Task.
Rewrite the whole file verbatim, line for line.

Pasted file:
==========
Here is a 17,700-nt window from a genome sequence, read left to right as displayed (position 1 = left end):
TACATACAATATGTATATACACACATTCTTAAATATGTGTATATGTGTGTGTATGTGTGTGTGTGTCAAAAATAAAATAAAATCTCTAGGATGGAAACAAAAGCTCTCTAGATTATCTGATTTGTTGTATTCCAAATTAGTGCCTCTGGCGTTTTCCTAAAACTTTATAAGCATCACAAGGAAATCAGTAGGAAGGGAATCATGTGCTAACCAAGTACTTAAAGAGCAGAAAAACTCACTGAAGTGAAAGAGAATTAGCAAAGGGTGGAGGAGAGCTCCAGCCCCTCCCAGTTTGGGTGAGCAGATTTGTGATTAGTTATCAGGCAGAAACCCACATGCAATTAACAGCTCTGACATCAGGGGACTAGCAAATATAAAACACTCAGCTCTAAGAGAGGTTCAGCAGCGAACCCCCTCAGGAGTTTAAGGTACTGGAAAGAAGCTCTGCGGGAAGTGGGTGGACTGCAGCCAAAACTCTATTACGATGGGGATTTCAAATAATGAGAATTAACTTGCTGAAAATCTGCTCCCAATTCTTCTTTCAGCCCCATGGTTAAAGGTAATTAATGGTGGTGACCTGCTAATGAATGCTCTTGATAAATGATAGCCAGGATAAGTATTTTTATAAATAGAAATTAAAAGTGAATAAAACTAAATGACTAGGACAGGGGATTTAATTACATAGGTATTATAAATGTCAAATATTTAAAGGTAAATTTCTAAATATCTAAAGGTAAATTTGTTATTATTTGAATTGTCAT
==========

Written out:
Here is a 17,700-nt window from a genome sequence, read left to right as displayed (position 1 = left end):
TACATACAATATGTATATACACACATTCTTAAATATGTGTATATGTGTGTGTATGTGTGTGTGTGTCAAAAATAAAATAAAATCTCTAGGATGGAAACAAAAGCTCTCTAGATTATCTGATTTGTTGTATTCCAAATTAGTGCCTCTGGCGTTTTCCTAAAACTTTATAAGCATCACAAGGAAATCAGTAGGAAGGGAATCATGTGCTAACCAAGTACTTAAAGAGCAGAAAAACTCACTGAAGTGAAAGAGAATTAGCAAAGGGTGGAGGAGAGCTCCAGCCCCTCCCAGTTTGGGTGAGCAGATTTGTGATTAGTTATCAGGCAGAAACCCACATGCAATTAACAGCTCTGACATCAGGGGACTAGCAAATATAAAACACTCAGCTCTAAGAGAGGTTCAGCAGCGAACCCCCTCAGGAGTTTAAGGTACTGGAAAGAAGCTCTGCGGGAAGTGGGTGGACTGCAGCCAAAACTCTATTACGATGGGGATTTCAAATAATGAGAATTAACTTGCTGAAAATCTGCTCCCAATTCTTCTTTCAGCCCCATGGTTAAAGGTAATTAATGGTGGTGACCTGCTAATGAATGCTCTTGATAAATGATAGCCAGGATAAGTATTTTTATAAATAGAAATTAAAAGTGAATAAAACTAAATGACTAGGACAGGGGATTTAATTACATAGGTATTATAAATGTCAAATATTTAAAGGTAAATTTCTAAATATCTAAAGGTAAATTTGTTATTATTTGAATTGTCAT